Lewis B. Dashevsky (aka Dashe) dies at 96

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Lewis B. Dashevsky (aka Dashe), 96, of Philadelphia, the honorary national president of the Zionist Organization of America (ZOA), a retired CPA and the former owner of Lewis B. Dashe & Co., P.C., died on June 28.
 
 

Lewis B. Dashevsky (aka Dashe), 96, of Philadelphia, the honorary national president of the Zionist Organization of America (ZOA), a retired CPA and the former owner of Lewis B. Dashe & Co., P.C., died on June 28.

Dashevsky was an accountant and management consultant before starting his own business. He retired in 1981 to devote his life to Israel, Zionism and the welfare of the Jewish people.

Dashevsky first went to Israel in 1955 when he was engaged by the accounting firm Kesselman & Kesselman for a special management consulting assignment and system installations. He lived in Israel for five months as part of that assignment and later visited the country more than 30 times.

Most of Dashevsky’s pro-Israel advocacy activities took place under the auspices of the ZOA. He served as a member of the national ZOA and Greater Philadelphia ZOA boards of directors and was the president of ZOA’s Mid-Atlantic Region for more than 20 years. Over the years, he also served on ZOA’s National Executive Committee and its National Administrative Board.

Greater Philadelphia ZOA presented him with its Meritorious Service Medal in 2012.

He  was a past president of the Philadelphia branch of the American Zionist Movement.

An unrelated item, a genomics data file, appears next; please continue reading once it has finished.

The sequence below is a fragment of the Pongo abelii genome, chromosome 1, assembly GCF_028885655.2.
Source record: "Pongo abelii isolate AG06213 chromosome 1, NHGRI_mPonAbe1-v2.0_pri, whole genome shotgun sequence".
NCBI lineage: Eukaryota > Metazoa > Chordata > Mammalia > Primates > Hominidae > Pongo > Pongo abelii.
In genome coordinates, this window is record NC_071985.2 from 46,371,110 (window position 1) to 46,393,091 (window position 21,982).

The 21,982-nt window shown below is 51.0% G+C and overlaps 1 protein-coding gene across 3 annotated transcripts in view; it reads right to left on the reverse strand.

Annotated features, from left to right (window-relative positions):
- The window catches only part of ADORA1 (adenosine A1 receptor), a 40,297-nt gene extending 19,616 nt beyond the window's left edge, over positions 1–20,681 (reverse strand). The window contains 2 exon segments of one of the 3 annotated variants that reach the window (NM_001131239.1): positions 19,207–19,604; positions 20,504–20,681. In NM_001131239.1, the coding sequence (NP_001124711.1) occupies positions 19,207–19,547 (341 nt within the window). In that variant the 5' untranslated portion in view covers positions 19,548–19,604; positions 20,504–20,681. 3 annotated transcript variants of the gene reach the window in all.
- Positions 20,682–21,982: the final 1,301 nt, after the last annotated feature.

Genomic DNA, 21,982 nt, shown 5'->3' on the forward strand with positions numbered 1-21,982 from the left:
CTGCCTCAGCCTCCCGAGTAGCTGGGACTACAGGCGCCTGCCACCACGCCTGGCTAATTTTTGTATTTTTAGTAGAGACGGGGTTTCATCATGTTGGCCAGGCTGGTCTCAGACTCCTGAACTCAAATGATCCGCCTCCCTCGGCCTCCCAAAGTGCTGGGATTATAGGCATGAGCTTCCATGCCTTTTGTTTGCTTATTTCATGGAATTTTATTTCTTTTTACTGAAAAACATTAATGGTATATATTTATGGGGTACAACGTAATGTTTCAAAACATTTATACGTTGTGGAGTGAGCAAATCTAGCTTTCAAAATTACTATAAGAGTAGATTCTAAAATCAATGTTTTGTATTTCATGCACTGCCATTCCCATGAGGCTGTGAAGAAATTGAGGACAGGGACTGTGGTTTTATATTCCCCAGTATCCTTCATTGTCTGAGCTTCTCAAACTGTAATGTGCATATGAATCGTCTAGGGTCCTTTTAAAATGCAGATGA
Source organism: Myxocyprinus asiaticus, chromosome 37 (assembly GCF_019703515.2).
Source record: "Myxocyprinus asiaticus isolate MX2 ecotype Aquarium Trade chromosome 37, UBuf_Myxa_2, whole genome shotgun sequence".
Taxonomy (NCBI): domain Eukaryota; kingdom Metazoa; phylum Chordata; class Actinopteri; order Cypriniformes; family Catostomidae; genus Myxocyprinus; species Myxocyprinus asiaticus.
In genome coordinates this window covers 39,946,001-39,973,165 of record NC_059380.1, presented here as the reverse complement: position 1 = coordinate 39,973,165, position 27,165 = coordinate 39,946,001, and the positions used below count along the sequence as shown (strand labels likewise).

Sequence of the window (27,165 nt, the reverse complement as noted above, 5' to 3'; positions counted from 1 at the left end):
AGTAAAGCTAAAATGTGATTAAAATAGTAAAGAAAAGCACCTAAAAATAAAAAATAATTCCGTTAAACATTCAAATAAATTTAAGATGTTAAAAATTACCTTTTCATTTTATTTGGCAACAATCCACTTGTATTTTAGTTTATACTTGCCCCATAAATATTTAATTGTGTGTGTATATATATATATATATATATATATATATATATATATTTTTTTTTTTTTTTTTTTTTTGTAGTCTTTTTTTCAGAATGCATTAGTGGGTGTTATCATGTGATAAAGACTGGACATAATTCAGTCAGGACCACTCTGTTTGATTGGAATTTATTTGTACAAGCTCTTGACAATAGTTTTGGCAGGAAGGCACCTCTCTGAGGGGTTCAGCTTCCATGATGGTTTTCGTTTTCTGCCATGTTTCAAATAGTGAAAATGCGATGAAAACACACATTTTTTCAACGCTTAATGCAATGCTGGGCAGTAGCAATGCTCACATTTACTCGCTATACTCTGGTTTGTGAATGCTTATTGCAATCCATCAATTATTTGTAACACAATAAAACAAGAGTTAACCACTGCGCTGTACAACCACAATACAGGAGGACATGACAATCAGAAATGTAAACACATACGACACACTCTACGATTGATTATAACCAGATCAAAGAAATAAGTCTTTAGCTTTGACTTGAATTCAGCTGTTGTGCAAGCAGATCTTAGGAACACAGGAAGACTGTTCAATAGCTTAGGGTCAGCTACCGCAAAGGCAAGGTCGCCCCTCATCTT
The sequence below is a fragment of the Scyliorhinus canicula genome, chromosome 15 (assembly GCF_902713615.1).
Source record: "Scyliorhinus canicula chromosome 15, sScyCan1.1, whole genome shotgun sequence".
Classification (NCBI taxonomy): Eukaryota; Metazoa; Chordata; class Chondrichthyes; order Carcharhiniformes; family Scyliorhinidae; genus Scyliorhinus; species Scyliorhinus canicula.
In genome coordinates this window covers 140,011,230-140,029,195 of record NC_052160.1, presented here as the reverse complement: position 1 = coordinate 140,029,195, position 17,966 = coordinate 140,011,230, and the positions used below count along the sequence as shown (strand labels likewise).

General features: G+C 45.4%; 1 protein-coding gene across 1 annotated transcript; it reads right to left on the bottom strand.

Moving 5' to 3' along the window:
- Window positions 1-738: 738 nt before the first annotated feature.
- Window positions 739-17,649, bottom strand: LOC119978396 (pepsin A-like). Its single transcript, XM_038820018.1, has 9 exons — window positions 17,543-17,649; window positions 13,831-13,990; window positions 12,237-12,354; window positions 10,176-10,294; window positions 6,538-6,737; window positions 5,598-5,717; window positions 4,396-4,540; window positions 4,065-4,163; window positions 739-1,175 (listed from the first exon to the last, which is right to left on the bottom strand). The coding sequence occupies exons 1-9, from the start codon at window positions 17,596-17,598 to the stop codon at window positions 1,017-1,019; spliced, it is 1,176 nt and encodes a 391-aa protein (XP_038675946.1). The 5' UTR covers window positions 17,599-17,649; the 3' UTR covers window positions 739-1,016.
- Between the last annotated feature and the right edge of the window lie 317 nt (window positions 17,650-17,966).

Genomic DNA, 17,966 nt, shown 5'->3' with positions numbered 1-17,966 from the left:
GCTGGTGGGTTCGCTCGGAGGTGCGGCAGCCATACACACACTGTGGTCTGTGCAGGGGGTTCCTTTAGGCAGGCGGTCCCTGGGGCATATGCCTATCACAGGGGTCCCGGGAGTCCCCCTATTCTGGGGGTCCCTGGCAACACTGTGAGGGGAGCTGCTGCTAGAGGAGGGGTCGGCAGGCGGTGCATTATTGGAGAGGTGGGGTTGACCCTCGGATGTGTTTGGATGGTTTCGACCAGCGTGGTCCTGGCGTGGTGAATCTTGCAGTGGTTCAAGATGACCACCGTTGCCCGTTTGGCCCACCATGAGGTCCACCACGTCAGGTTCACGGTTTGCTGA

Dashevsky founded a group known as ACT FAST (Action Committee To Fight Anti-Semitism Today) that was active in the 1970s and '80s, and was instrumental in the formation of the internationalization of the Jordan is Palestine Committee. He was its Mid-Atlantic chairman.

He served as a member of the board of the Jewish Community Relations Council of Greater Philadelphia and served on the National and Overseas Allocation Committee of the forerunner of what today is the Jewish Federation of Greater Philadelphia. He was active with the Wallenberg Committee and the Coordinating Committee on Vital Jewish Issues.

Dashevsky was a graduate of Temple University. During World War II, he worked in the inspection division of the naval aircraft factory at the Philadelphia Naval Shipyard and was retained as an instructor at their aviation inspection school. In 1944, he attended the Army finance school at Fort Harrison in Indiana. 

Dashevsky also copyrighted 21 original songs between 1944 and 1945. In 1947, he wrote a musical with 27 songs called Things Was Made That Way (in the Key of Black) that he copyrighted. He  played guitar and studied at the Barnes Foundation. An avid coin collector and stamp collector, he received the 50-year medal from the American Numismatic Society.

He was a longtime member of the Congregations of Shaare Shamayim.

Dashevsky was preceded in death by his wife, the former Gloria Alexenberg. He is survived by his daughter, Jodi Dashe (Gad Ifrah); a grandson, Jacob Ifrah; and many nieces and nephews and great-nieces and nephews.

 

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I hold 31 years of experience in communications, mostly in journalism, with a decade in public relations, too. The first 17 years were spent in print journalism, where I covered, at various times, business, politics, crime and government, among other beats. The final 2.5 years in that stretch was an editor at the Philadelphia Business Journal, where my responsibilities included complete control over a weekly section and working with both staff writers and freelancers. In late 2005, I switched gears and began working in public relations for the next decade. I learned the ins and outs of public relations -- including being on the other side of the media-PR equation -- and made numerous contacts. I rejoined the ranks of journalism in March 2016, starting as the managing editor of the Jewish Exponent.

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